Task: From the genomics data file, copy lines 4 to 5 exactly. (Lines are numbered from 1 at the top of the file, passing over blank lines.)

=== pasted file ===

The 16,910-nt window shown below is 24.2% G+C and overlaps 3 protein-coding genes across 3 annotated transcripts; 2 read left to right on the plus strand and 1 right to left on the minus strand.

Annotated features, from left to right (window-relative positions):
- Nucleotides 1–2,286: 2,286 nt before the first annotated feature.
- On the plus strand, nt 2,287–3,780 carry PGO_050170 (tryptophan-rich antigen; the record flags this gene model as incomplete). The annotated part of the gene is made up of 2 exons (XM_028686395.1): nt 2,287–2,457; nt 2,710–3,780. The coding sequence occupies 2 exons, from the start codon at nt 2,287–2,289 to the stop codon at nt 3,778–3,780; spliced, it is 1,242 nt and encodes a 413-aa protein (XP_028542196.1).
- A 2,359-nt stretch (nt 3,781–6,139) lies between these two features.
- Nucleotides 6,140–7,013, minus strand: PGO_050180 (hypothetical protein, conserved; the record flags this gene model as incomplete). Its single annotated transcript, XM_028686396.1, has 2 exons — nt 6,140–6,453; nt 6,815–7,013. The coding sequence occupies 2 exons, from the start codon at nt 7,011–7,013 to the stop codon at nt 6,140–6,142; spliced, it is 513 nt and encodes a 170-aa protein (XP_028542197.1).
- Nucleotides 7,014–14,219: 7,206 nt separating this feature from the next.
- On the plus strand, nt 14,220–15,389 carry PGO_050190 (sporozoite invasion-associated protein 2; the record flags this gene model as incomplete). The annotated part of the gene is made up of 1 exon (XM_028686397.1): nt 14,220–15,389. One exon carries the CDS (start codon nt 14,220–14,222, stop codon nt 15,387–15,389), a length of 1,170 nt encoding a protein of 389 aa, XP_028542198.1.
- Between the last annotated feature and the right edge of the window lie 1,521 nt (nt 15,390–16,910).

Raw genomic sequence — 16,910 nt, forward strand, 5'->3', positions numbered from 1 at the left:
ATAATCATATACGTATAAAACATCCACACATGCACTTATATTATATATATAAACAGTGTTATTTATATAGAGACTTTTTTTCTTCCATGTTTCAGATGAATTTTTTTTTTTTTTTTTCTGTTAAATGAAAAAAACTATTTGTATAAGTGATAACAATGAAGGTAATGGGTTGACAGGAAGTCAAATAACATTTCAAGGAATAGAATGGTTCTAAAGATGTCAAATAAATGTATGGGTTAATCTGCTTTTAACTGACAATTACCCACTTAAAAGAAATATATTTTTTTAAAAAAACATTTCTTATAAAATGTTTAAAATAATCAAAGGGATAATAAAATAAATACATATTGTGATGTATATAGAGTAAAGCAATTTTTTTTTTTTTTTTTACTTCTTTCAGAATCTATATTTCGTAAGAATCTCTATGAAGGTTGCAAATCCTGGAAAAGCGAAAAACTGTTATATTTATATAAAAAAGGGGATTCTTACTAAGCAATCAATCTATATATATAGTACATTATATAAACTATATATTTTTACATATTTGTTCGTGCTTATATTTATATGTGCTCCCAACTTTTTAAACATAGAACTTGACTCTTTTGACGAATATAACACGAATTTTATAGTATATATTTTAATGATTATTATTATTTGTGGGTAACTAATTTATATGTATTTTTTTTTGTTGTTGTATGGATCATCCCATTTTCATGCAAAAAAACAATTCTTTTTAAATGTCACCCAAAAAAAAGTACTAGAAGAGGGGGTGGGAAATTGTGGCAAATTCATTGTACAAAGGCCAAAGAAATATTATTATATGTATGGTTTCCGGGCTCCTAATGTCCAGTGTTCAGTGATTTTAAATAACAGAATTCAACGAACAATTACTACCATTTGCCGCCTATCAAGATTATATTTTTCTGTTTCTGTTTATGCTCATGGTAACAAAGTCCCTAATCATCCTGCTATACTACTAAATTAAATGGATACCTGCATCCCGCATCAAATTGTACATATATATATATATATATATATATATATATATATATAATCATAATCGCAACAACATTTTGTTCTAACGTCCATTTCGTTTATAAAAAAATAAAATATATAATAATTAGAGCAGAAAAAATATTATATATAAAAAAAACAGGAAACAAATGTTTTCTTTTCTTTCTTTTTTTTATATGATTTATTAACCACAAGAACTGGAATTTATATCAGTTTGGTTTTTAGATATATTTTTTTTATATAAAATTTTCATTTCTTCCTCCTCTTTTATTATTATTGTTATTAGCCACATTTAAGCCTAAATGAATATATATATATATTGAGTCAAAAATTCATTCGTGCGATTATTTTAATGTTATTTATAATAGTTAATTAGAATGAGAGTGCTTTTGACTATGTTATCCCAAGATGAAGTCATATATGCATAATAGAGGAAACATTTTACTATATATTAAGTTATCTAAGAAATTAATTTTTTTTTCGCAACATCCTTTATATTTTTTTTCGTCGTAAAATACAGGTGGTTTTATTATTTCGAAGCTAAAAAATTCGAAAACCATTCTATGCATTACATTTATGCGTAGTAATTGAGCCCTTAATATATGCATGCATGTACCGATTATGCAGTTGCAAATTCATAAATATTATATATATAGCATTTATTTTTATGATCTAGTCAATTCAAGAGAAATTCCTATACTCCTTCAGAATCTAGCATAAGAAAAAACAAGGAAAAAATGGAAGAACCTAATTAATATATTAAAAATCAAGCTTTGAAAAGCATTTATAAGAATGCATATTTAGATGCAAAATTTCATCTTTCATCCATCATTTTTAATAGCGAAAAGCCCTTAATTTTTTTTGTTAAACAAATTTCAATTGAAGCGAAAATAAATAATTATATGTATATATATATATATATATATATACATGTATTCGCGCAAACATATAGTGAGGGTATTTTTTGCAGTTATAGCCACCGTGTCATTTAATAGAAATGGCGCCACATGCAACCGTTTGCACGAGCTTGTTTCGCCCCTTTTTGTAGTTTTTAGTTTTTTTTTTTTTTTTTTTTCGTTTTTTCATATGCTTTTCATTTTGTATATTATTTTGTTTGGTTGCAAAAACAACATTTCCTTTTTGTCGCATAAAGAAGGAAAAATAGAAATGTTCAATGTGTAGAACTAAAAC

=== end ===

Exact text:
- On the plus strand, nt 2,287–3,780 carry PGO_050170 (tryptophan-rich antigen; the record flags this gene model as incomplete). The annotated part of the gene is made up of 2 exons (XM_028686395.1): nt 2,287–2,457; nt 2,710–3,780. The coding sequence occupies 2 exons, from the start codon at nt 2,287–2,289 to the stop codon at nt 3,778–3,780; spliced, it is 1,242 nt and encodes a 413-aa protein (XP_028542196.1).
- A 2,359-nt stretch (nt 3,781–6,139) lies between these two features.